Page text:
But here is one:
In Google, type in: wizard of oz
Click on the red slippers,
then click on the tornado.
Yes, it’s a little cute “find” that you have to know about to see. When you Google, you’ll see this; click on the red slippers and then after some kerfuffle you’ll get a tornado. Click on that and you’ll get a different kerfuffle.
Then I found out (by Googling, of course), that there’s a Big List of Google Easter Eggs. Some are retired, but there are enough to amuse you for a while. I don’t know how one finds these things; presumably people hit on them by accident. But how did they know to click on the red shoes? Does that triangular symbol to the left tell you?
Several readers sent me a link to SNL’s spoof of the recent Trump/Biden debate. Chris Wallace is played by Beck Bennett Trump by Alec Baldwin, and Biden by Jim Carrey (I didn’t recognize Carrey at first!) I’m not sure who plays Kamala Harris, as I almost never watch Saturday Night Live. When I have seen it, I can only compare it to the early glory days with John Belushi, Gilda Radner, Dan Akroyd, and the other greats.
This bit is pretty good, but not outstanding, which exemplifies the whole show to me these days. The last two minutes, however, aren’t half bad.
Mashable has a selection of a readers’ favorite: the finalists of the annual Comedy Wildlife Photo contest. Their article can be seen by clicking on the screenshot below, and the notes just below direct you to the contest website where you can vote for your favorite.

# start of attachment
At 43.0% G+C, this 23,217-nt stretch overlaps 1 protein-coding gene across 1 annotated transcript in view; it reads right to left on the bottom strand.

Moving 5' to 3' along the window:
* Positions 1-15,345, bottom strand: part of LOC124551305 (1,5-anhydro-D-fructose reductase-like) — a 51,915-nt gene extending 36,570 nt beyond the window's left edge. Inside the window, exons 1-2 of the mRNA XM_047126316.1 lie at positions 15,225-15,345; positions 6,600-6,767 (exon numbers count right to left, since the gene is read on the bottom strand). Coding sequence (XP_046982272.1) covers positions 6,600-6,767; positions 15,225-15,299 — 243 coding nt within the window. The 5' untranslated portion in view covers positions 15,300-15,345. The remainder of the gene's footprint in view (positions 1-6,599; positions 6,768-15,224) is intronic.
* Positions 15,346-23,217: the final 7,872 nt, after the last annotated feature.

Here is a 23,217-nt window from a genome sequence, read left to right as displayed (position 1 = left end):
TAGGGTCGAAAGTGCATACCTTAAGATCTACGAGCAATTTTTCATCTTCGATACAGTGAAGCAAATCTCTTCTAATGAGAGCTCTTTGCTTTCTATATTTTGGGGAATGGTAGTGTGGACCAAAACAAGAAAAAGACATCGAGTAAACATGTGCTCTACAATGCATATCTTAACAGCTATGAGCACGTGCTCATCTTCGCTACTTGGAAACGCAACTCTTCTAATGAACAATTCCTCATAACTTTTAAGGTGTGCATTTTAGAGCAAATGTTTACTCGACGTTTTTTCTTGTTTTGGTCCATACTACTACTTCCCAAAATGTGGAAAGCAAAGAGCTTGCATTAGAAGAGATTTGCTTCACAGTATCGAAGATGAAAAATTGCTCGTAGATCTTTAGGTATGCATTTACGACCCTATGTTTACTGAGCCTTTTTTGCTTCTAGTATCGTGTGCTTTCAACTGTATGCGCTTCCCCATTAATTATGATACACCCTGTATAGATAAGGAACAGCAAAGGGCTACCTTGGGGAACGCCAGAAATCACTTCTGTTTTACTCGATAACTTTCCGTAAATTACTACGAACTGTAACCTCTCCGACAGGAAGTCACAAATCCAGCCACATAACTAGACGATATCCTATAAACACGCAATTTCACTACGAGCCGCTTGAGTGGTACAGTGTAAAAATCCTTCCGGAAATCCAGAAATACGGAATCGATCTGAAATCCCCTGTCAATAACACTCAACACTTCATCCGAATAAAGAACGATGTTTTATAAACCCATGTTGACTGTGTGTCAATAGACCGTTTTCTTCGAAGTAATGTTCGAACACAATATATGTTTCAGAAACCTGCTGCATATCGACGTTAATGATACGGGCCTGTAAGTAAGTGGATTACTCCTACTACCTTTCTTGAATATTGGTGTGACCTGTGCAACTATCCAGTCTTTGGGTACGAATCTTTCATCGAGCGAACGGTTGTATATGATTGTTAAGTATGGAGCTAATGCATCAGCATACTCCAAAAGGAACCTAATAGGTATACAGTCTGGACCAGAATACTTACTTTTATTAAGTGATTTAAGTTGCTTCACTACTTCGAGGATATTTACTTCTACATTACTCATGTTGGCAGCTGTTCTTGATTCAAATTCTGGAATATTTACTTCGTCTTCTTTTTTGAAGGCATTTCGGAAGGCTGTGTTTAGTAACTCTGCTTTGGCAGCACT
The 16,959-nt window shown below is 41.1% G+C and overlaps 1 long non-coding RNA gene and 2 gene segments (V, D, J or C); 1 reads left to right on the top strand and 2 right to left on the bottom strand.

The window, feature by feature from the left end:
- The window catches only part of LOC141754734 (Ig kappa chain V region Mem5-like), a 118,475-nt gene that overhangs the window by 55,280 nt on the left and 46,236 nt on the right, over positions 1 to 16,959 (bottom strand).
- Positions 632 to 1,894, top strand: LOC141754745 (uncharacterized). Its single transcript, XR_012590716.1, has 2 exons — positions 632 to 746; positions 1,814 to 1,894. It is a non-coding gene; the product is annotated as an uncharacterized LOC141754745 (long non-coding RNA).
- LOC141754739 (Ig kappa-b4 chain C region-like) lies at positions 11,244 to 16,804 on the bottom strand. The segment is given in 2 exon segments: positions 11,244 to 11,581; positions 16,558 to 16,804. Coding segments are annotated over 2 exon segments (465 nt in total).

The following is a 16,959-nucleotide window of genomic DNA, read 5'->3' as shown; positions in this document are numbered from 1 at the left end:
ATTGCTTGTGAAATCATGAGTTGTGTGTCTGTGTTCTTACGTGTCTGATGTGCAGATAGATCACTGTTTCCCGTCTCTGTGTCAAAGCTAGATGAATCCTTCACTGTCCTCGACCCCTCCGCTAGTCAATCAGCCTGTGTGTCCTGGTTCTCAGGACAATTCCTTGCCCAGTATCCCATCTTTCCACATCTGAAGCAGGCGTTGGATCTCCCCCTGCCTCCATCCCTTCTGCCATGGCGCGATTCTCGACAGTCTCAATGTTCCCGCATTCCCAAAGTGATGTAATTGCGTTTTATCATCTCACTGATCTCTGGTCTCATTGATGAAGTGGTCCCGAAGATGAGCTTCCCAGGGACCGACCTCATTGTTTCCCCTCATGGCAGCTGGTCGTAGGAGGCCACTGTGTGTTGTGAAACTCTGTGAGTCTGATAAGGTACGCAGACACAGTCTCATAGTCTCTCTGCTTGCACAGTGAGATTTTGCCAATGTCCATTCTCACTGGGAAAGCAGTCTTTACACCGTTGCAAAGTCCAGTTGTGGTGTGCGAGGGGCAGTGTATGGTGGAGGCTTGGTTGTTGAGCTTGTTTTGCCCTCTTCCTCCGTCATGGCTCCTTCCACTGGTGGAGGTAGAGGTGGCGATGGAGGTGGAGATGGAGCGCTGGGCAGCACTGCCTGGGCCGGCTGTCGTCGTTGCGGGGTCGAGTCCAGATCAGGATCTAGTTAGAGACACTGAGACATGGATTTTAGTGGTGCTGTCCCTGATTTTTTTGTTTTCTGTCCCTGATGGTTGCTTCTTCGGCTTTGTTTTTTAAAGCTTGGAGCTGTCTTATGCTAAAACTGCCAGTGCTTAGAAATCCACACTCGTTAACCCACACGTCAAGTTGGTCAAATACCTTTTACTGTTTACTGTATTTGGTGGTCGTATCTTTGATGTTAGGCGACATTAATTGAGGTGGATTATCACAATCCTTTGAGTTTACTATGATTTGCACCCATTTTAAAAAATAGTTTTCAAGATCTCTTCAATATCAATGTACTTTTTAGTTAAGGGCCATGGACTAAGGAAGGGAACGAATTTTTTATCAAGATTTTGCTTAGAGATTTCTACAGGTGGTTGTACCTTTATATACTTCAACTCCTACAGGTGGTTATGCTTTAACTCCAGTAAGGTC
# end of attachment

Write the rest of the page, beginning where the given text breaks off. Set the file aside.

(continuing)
Founded by Paul Joynson-Hicks and Tom Sullam and supported by wildlife conservation nonprofit The Born Free Foundation, the competition selects a collection of finalists from a host of images snapped across the globe, all of which capture nature at its most ridiculous.
Winners will be announced on Oct. 22, and you can even vote for your favourite on the website.
Here’s a small selection of my favorites, but there are many more in both places. Thanks to the several readers who directed me to the sites.
People are going nuts for an Ohio woodworker’s latest creation: A bar that caters to neighborhood squirrels.
Michael Dutko, a 35-year-old hobbyist, has been creating art and household items from wood for most of his life, and even chronicles it on his YouTube channel Duke Harmon Woodworking. But it’s his fun twist on a squirrel feeder that’s made him Internet famous.
“The Nutty Bar,” which is attached to his backyard fence in Hilliard, looks just like a real bar, and even has a range of nuts on tap.
Dutko said he built it to help his neighbor with her bird-watching hobby.
“The whole reason I even started to make this is because my neighbor bird watches with her daughter and told me all of the squirrels keep getting in her way,” Dutko told CNN. “I didn’t even tell her what I was going to do, I just built it and put it back there and when she saw it, she just started cracking up.”